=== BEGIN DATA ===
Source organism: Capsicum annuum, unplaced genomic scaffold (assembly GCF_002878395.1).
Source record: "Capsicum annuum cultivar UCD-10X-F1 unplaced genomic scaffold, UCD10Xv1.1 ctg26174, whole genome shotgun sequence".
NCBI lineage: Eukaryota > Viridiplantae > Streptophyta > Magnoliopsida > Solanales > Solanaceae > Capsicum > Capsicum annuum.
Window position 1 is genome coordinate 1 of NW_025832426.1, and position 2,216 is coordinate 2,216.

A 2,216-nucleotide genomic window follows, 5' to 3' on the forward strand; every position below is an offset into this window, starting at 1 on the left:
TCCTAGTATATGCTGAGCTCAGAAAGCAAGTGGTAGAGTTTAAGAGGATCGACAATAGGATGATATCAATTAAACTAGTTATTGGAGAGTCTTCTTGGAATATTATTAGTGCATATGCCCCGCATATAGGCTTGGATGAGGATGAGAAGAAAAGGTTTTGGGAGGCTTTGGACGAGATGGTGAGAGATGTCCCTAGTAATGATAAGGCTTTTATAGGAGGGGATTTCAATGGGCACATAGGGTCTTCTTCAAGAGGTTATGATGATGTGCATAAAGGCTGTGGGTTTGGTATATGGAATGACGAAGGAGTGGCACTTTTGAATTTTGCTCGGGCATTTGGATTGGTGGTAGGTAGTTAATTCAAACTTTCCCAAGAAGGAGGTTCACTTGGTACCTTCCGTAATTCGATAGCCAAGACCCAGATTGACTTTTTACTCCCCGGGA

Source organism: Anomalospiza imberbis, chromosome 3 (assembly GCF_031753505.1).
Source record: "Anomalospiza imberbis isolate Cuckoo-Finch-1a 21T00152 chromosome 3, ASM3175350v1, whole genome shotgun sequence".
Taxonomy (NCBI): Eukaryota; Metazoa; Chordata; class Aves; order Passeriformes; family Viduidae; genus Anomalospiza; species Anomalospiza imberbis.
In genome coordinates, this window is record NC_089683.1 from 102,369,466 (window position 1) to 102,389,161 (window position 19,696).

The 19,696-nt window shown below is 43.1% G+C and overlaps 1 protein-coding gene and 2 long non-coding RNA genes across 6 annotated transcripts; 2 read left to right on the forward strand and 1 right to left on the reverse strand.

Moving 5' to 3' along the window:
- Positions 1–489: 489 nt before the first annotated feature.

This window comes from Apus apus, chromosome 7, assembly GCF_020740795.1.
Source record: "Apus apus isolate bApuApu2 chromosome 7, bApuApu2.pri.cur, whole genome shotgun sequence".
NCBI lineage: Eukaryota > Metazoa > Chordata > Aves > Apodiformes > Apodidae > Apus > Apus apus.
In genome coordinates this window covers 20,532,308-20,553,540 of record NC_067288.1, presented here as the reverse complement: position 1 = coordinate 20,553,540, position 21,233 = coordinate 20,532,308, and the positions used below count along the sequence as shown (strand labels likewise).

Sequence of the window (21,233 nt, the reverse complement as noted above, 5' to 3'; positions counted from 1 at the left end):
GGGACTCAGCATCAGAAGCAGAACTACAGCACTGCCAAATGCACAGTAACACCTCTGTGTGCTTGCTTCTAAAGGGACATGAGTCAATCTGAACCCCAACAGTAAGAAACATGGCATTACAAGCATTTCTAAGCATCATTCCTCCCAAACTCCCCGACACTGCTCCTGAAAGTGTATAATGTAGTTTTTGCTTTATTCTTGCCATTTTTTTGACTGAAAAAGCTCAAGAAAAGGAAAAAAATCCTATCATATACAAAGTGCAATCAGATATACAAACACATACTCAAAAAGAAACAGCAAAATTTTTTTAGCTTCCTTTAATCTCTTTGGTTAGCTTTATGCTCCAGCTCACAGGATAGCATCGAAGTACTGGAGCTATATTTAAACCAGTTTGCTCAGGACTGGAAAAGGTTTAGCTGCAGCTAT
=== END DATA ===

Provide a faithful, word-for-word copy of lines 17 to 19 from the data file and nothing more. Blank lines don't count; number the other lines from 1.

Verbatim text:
In genome coordinates this window covers 20,532,308-20,553,540 of record NC_067288.1, presented here as the reverse complement: position 1 = coordinate 20,553,540, position 21,233 = coordinate 20,532,308, and the positions used below count along the sequence as shown (strand labels likewise).

Sequence of the window (21,233 nt, the reverse complement as noted above, 5' to 3'; positions counted from 1 at the left end):
GGGACTCAGCATCAGAAGCAGAACTACAGCACTGCCAAATGCACAGTAACACCTCTGTGTGCTTGCTTCTAAAGGGACATGAGTCAATCTGAACCCCAACAGTAAGAAACATGGCATTACAAGCATTTCTAAGCATCATTCCTCCCAAACTCCCCGACACTGCTCCTGAAAGTGTATAATGTAGTTTTTGCTTTATTCTTGCCATTTTTTTGACTGAAAAAGCTCAAGAAAAGGAAAAAAATCCTATCATATACAAAGTGCAATCAGATATACAAACACATACTCAAAAAGAAACAGCAAAATTTTTTTAGCTTCCTTTAATCTCTTTGGTTAGCTTTATGCTCCAGCTCACAGGATAGCATCGAAGTACTGGAGCTATATTTAAACCAGTTTGCTCAGGACTGGAAAAGGTTTAGCTGCAGCTAT